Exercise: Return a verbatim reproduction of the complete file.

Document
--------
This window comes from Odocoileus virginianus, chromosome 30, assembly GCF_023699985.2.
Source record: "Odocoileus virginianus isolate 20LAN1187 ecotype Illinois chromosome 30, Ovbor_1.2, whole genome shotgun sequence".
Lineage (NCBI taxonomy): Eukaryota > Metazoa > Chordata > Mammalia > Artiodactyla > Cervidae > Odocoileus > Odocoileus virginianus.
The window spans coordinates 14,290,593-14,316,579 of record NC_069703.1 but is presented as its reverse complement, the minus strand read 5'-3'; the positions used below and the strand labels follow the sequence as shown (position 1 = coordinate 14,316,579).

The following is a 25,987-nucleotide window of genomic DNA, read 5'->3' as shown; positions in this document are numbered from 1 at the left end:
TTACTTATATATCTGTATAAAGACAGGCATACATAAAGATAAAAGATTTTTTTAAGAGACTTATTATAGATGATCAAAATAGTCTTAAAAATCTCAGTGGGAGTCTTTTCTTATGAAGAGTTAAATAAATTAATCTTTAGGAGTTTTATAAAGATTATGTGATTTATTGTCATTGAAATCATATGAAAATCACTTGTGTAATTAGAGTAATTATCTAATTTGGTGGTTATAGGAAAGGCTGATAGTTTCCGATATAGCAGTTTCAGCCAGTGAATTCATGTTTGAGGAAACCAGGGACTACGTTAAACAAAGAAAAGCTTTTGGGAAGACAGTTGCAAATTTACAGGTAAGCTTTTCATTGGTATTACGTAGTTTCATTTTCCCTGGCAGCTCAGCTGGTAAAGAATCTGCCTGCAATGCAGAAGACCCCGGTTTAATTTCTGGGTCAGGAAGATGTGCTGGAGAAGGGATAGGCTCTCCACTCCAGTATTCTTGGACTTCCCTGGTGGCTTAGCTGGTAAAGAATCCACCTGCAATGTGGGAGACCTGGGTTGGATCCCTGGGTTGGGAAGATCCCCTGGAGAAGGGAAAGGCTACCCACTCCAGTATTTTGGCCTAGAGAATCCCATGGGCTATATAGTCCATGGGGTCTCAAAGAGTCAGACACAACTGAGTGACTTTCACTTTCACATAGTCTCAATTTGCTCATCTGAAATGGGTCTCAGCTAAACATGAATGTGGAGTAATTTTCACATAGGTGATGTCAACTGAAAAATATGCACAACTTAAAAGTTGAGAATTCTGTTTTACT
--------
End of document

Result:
This window comes from Odocoileus virginianus, chromosome 30, assembly GCF_023699985.2.
Source record: "Odocoileus virginianus isolate 20LAN1187 ecotype Illinois chromosome 30, Ovbor_1.2, whole genome shotgun sequence".
Lineage (NCBI taxonomy): Eukaryota > Metazoa > Chordata > Mammalia > Artiodactyla > Cervidae > Odocoileus > Odocoileus virginianus.
The window spans coordinates 14,290,593-14,316,579 of record NC_069703.1 but is presented as its reverse complement, the minus strand read 5'-3'; the positions used below and the strand labels follow the sequence as shown (position 1 = coordinate 14,316,579).

The following is a 25,987-nucleotide window of genomic DNA, read 5'->3' as shown; positions in this document are numbered from 1 at the left end:
TTACTTATATATCTGTATAAAGACAGGCATACATAAAGATAAAAGATTTTTTTAAGAGACTTATTATAGATGATCAAAATAGTCTTAAAAATCTCAGTGGGAGTCTTTTCTTATGAAGAGTTAAATAAATTAATCTTTAGGAGTTTTATAAAGATTATGTGATTTATTGTCATTGAAATCATATGAAAATCACTTGTGTAATTAGAGTAATTATCTAATTTGGTGGTTATAGGAAAGGCTGATAGTTTCCGATATAGCAGTTTCAGCCAGTGAATTCATGTTTGAGGAAACCAGGGACTACGTTAAACAAAGAAAAGCTTTTGGGAAGACAGTTGCAAATTTACAGGTAAGCTTTTCATTGGTATTACGTAGTTTCATTTTCCCTGGCAGCTCAGCTGGTAAAGAATCTGCCTGCAATGCAGAAGACCCCGGTTTAATTTCTGGGTCAGGAAGATGTGCTGGAGAAGGGATAGGCTCTCCACTCCAGTATTCTTGGACTTCCCTGGTGGCTTAGCTGGTAAAGAATCCACCTGCAATGTGGGAGACCTGGGTTGGATCCCTGGGTTGGGAAGATCCCCTGGAGAAGGGAAAGGCTACCCACTCCAGTATTTTGGCCTAGAGAATCCCATGGGCTATATAGTCCATGGGGTCTCAAAGAGTCAGACACAACTGAGTGACTTTCACTTTCACATAGTCTCAATTTGCTCATCTGAAATGGGTCTCAGCTAAACATGAATGTGGAGTAATTTTCACATAGGTGATGTCAACTGAAAAATATGCACAACTTAAAAGTTGAGAATTCTGTTTTACT